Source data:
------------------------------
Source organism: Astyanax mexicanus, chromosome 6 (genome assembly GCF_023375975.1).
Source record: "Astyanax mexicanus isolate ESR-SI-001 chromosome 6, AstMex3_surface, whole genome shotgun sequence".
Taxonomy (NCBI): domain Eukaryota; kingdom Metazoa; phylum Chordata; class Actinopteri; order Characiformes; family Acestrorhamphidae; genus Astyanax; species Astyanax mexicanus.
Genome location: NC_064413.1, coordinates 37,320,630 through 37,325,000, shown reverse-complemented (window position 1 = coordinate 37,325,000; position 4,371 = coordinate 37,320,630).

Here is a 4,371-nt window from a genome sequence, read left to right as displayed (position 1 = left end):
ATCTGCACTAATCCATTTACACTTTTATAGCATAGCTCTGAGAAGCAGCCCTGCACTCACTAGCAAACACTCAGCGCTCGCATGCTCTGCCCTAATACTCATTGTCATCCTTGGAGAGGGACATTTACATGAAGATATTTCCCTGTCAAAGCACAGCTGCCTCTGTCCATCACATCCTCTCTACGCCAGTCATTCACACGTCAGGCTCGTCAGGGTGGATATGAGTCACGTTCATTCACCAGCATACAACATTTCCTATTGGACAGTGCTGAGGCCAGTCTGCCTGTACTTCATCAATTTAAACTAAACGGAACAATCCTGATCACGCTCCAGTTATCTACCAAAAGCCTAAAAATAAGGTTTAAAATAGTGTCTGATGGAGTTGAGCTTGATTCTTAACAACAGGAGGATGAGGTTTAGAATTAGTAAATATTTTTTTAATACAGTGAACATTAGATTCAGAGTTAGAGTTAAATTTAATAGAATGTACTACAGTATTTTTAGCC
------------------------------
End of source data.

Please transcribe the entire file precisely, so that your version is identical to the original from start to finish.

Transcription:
Source organism: Astyanax mexicanus, chromosome 6 (genome assembly GCF_023375975.1).
Source record: "Astyanax mexicanus isolate ESR-SI-001 chromosome 6, AstMex3_surface, whole genome shotgun sequence".
Taxonomy (NCBI): domain Eukaryota; kingdom Metazoa; phylum Chordata; class Actinopteri; order Characiformes; family Acestrorhamphidae; genus Astyanax; species Astyanax mexicanus.
Genome location: NC_064413.1, coordinates 37,320,630 through 37,325,000, shown reverse-complemented (window position 1 = coordinate 37,325,000; position 4,371 = coordinate 37,320,630).

Here is a 4,371-nt window from a genome sequence, read left to right as displayed (position 1 = left end):
ATCTGCACTAATCCATTTACACTTTTATAGCATAGCTCTGAGAAGCAGCCCTGCACTCACTAGCAAACACTCAGCGCTCGCATGCTCTGCCCTAATACTCATTGTCATCCTTGGAGAGGGACATTTACATGAAGATATTTCCCTGTCAAAGCACAGCTGCCTCTGTCCATCACATCCTCTCTACGCCAGTCATTCACACGTCAGGCTCGTCAGGGTGGATATGAGTCACGTTCATTCACCAGCATACAACATTTCCTATTGGACAGTGCTGAGGCCAGTCTGCCTGTACTTCATCAATTTAAACTAAACGGAACAATCCTGATCACGCTCCAGTTATCTACCAAAAGCCTAAAAATAAGGTTTAAAATAGTGTCTGATGGAGTTGAGCTTGATTCTTAACAACAGGAGGATGAGGTTTAGAATTAGTAAATATTTTTTTAATACAGTGAACATTAGATTCAGAGTTAGAGTTAAATTTAATAGAATGTACTACAGTATTTTTAGCC